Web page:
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Drywall 5/8" Thick   SF
Thincoat   SF
Corners   LF
Painting   SF


Baseboard Trim   LF

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Finishing Drywall Tips


Finishing drywall is not a difficult job. There are basically three steps to the process. First is the taping, then applying a finish coat, and then finally standing. The main thing you need in order to have a smooth and professional finished drywall is patience (and be sure to avoid Chinese Drywall ). To properly finish drywall does take some time. It cannot be done in one day or weekend. You will need to allow a sufficient amount of drying time between coats of the joint compound in order to have an even surface.

The first thing you need to do is tape the drywall. Cover all of the fasteners and joints. Taping compound, which is also called mud, can be used to fill the corner, tapered and butt joints. The joints can also be covered using joint tape, which is a heavy paper tape which has been designed to provide even, strong surface coverings.

Next nail fastener depressions (dimples) or screws need to filled in with joint compound. It is very important that the faster dimples be filled when taping joints to allow the faster fill mud sufficient time for drying and shrinking before the mud finish coat is applied.

Once the taping is completed, the next step is to apply the finish coats. Drywall joints can be taped and filled using a 6" drywall knife. However to apply finish coats you will need a wider blade. Knives for finish coat drywall comes in sizes ranging form 8" to 14" wide. The wider blades will help to spread the taping much thin over wider areas. The wide, thin edge on the knife helps for blending the taping mud onto the drywall's surface.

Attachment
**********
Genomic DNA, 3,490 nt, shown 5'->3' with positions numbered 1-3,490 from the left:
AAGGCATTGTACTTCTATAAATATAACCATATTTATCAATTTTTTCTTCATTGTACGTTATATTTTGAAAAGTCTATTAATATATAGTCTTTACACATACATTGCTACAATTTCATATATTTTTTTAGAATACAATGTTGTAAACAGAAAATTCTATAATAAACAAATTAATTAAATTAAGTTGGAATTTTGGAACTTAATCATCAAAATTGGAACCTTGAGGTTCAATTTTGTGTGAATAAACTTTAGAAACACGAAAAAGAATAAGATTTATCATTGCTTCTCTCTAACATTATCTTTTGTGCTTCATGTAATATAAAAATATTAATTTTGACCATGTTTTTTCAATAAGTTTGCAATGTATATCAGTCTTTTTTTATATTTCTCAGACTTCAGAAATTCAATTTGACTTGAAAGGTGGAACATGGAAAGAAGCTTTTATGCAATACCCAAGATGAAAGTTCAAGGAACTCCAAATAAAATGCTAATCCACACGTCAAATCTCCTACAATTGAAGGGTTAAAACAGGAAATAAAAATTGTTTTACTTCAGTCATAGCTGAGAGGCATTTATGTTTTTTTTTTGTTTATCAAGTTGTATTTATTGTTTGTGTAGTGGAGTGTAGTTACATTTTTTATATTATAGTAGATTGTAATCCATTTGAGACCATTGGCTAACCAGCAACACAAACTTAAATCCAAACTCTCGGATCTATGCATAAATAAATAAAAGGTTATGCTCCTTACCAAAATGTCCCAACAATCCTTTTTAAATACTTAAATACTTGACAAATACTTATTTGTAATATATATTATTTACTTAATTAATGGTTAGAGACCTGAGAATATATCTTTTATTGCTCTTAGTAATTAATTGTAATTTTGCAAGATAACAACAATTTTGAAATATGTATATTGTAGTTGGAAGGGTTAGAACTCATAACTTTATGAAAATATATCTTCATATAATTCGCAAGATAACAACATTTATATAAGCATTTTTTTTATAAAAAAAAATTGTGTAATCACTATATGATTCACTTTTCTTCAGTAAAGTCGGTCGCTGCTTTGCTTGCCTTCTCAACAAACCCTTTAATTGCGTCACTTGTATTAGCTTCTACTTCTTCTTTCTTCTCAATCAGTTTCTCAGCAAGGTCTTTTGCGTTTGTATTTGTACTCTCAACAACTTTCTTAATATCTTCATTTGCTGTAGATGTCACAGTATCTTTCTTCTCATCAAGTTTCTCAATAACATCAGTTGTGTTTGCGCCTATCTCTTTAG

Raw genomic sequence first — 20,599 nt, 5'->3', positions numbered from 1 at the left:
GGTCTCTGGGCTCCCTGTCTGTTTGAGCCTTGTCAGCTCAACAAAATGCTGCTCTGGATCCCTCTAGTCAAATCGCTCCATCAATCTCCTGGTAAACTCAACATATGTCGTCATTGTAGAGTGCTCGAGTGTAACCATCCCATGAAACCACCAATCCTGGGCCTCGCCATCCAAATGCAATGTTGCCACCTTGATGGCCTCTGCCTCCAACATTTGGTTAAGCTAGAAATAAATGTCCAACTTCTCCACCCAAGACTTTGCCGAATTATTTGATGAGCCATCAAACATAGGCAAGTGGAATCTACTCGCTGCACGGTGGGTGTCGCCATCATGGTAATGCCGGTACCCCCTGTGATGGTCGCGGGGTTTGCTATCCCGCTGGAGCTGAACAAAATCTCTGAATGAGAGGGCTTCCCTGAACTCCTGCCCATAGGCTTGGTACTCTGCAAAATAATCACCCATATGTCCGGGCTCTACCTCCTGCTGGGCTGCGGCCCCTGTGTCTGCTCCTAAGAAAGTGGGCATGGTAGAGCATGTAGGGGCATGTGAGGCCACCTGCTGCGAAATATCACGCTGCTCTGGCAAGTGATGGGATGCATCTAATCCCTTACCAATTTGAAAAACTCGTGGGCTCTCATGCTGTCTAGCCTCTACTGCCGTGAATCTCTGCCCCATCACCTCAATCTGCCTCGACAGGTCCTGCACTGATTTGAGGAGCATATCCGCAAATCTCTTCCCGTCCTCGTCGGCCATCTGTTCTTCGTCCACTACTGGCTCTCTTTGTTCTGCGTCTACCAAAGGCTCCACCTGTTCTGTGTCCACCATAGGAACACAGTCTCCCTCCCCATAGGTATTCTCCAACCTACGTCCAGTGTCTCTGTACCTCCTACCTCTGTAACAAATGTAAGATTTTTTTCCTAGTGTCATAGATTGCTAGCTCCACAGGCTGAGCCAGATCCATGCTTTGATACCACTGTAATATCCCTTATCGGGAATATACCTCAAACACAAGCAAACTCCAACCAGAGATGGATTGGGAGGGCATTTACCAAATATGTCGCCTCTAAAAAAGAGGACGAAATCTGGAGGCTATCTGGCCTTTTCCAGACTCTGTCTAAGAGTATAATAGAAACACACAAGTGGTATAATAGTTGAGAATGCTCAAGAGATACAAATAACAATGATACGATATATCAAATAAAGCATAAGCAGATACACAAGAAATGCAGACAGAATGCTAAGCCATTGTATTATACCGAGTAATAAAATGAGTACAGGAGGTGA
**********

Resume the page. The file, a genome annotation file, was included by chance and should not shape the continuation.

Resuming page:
It is very important that you allow for the proper drying time periods between finishing coats. Your fist coat of finish should be approximately 6 to 8 inches wide. The third or final coat needs to be approximately 10 to 12 inches wide. You also need to apply another coat of mud onto the fastener dimples.

After all of the coats have dried sufficiently, inspect the finished joint. Hold a portable light at an angle against the wall. The long shadows that are created by the light will help to reveal any imperfections or flaws which will need repairing. Using a light as a flaw detector will really help to ensure that your finish job is a professional one. Fill any flaws or depression in and let these thoroughly dry.

The final step in finishing drywall is to sand down all of your work to a smooth finish. When you are sanding the fastener fills and drywall joints there are several things to keep in mind. First be sure to protect yourself. Be sure to wear safety goggle and a respirator rather than just a dust mask. A lot of very fine dust is created when sanding drywall mud. Use a medium grained or fine sand paper to do your sanding. A heavier grain will take off too much of the material to fast. When sanding apply gentle and even pressure. You are just trying to smooth out any rough spots, not sanding all the way down to bare paper. Before you prime the walls for painting, clean up thoroughly. Wipe down all surfaces using a damp cloth and remove all dust out of the room.